Research is key. Reading the news more to make yourself more aware of the crimes happening in the area and to what race. Another thing I recommend is to look at victim lists and honor those who have not been honored by many, different races or not. It is our job as a community to look past the color of our skin, and to fight for the justice of those who have lost their lives due to a heinous crime.  

Call to action: please, acknowledge your privileges and listen 

Yes, everyone, minority or not, has their own baggage, experiences and struggles. One might argue that you can’t really track experiences, they are all subjective anyways. Nevertheless, statistics don’t lie. The APA (American Psychological Association) published their findings on trauma and PTSD in ethnic minorities. Racial hate crimes are highest among African-Americans at 62.7%, followed by Latino/as at 47.4%. Physical assault, although rates vary depending on gender, Native Americans/Alaska Natives have the highest rates at 61.4% of women and 75.2% of men, then multiracial individuals at 57.7% of women and 70.2% of men, African-Amerians at 52.1% of women and 66.3% of men, lastly followed by Asian/Pacific Islanders at 49.6% of women and 58.8% of men. New research developments have found that “ethnic minorities are exposed to higher rates of trauma and are less likely to receive adequate mental health treatment due to service barriers and the lack of culturally informed treatment providers.” Trauma in ethnic minorities has been connected to delinquency, aggression, truancy, binge eating, substance use, suicidal thoughts, risky sexual behavior, depression, psychotic symptoms and anxiety. Without the ability to speak out in a safe way, because of cultural attitudes and whatnot, the harmful cycle continues.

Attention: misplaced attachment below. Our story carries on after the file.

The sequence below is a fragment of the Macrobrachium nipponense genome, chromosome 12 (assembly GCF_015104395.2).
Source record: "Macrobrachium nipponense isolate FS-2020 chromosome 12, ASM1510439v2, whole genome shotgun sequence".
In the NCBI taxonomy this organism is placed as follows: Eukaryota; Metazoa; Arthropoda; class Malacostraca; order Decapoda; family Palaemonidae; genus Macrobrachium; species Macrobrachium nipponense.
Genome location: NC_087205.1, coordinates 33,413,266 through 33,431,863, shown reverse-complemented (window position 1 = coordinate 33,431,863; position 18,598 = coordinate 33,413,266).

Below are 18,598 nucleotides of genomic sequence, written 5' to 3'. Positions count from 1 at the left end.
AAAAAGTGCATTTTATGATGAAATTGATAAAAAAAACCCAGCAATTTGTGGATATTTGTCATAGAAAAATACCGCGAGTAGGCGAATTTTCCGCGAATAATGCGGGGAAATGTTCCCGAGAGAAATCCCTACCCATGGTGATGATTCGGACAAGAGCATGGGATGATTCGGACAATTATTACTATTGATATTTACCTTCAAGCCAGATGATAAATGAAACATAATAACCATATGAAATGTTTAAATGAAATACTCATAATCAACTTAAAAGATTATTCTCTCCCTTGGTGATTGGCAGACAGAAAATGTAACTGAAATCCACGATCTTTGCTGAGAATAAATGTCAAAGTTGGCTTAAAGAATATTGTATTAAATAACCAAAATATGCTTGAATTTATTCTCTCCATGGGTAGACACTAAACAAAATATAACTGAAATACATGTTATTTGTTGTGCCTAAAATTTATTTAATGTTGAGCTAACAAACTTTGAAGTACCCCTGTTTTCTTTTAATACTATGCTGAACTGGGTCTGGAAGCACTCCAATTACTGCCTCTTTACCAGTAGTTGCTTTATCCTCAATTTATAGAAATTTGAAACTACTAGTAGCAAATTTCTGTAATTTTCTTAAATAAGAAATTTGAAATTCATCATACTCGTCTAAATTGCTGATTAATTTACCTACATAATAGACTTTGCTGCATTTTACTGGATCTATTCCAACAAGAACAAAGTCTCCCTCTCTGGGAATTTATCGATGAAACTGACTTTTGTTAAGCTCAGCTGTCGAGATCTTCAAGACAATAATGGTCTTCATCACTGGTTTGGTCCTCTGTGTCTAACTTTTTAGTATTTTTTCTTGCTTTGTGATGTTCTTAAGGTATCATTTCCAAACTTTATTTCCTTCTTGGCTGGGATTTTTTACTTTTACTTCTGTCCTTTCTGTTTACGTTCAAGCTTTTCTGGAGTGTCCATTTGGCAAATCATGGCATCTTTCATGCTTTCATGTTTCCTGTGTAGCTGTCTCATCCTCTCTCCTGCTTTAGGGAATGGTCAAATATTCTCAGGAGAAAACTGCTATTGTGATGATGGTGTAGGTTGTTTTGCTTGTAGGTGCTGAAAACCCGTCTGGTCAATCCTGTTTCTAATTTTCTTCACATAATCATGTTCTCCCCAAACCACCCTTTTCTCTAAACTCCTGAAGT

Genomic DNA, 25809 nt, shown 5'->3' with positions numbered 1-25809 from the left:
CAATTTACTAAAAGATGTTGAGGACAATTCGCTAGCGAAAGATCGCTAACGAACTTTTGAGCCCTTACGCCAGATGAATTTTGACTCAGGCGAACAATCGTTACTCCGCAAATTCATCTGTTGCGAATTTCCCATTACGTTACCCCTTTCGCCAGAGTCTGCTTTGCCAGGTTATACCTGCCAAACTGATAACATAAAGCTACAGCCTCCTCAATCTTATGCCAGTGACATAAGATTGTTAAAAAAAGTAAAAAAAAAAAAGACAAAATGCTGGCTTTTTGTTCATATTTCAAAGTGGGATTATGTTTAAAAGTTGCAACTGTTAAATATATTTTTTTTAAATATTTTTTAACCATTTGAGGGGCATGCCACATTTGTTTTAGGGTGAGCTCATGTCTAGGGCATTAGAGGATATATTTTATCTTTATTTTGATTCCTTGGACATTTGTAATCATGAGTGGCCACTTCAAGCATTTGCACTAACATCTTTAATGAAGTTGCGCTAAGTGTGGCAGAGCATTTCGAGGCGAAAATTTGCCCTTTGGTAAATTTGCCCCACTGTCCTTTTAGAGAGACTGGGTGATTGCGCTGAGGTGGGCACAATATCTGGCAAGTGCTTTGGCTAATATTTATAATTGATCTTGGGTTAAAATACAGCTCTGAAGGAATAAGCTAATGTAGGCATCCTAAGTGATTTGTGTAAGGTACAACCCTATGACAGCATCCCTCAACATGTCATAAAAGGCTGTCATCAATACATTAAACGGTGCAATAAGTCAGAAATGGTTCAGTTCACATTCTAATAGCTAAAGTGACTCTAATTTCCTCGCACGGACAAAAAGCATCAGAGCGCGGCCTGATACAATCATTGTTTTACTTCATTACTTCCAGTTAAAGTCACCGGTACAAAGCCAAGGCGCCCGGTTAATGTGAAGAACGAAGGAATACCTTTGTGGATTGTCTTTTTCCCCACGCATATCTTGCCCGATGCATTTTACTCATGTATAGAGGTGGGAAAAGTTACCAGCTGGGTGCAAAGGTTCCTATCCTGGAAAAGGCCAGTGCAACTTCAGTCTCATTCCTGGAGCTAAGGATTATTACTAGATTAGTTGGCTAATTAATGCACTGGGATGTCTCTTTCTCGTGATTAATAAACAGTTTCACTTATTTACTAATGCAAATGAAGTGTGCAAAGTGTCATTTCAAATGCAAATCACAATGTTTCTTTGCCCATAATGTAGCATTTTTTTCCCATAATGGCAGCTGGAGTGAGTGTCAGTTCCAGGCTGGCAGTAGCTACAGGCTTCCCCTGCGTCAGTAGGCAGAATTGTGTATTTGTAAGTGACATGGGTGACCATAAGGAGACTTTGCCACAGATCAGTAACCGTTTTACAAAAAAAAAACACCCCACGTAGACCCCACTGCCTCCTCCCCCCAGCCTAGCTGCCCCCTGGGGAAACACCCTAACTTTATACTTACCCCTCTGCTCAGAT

The APA also published their findings on trauma and PTSD in LGBTQ indiviuals; “LGBTQ indiviauls are twice as likley to experience hate crimes as compared to any other minority group” according to a 2011 FBI report. In 2015, “there was a 20% increase from the year before in the number of hate and violence-related homicides of LGBTQ and (Human Immunodeficiency Virus) HIV infected individuals.” Historical trauma is defined as “massive group traumas that an individual is exposed to over the span of a lifetime and across generations”; the Orlando Pulse Nightclub massacre, the murder of Matthew Shepard, and the assasination of Harvey Milk are a few. Lesbian, gay, and bisexual youth are “four times as likley to attempt suicide,” and this statisitc increases when families reject their identities. The Trevor Project found that “youth are 8.4 times as likely to attempt suicide as compared to LGBTQ peers with low or no levels of family rejection.” When it comes to transgender and gender non-conforming indivuals, suicide rates increase to 42-46%, and gender-non-conforming students “who are victimized are at greater risk for developing PTSD later in life.”

New research developments have found that “ethnic minorities are exposed to higher rates of trauma and are less likely to receive adequate mental health treatment due to service barriers and the lack of culturally informed treatment providers.””

Shereen and I know that there is only so much we can do and say to encourage people to truly understand how the true crime genre is a mirror of society as a whole. We understand that these stories may be upsetting, graphic, even triggering for some. However, remember that being able to block out someone’s story because it’s scary is a privilege on it’s own. Air on the side of caution, this is not a time to compare traumatic life experiences and resort to some kind of “trauma olympics”; this is more invalidating than supportive. Everyone processes in different ways at different paces, so posing hypotheticals like “well if they weren’t at that place that night, they wouldn’t have gotten murdered” does no one any good. Don’t victim blame, you never know how you would react in a certain situation until you are in that situation itself. If you find yourself doing these things, it’s time to reexamine your biases and social worldview; listening is one of the most important things you can do. 

This story was originally published on Wildcat Tribune on May 4, 2021.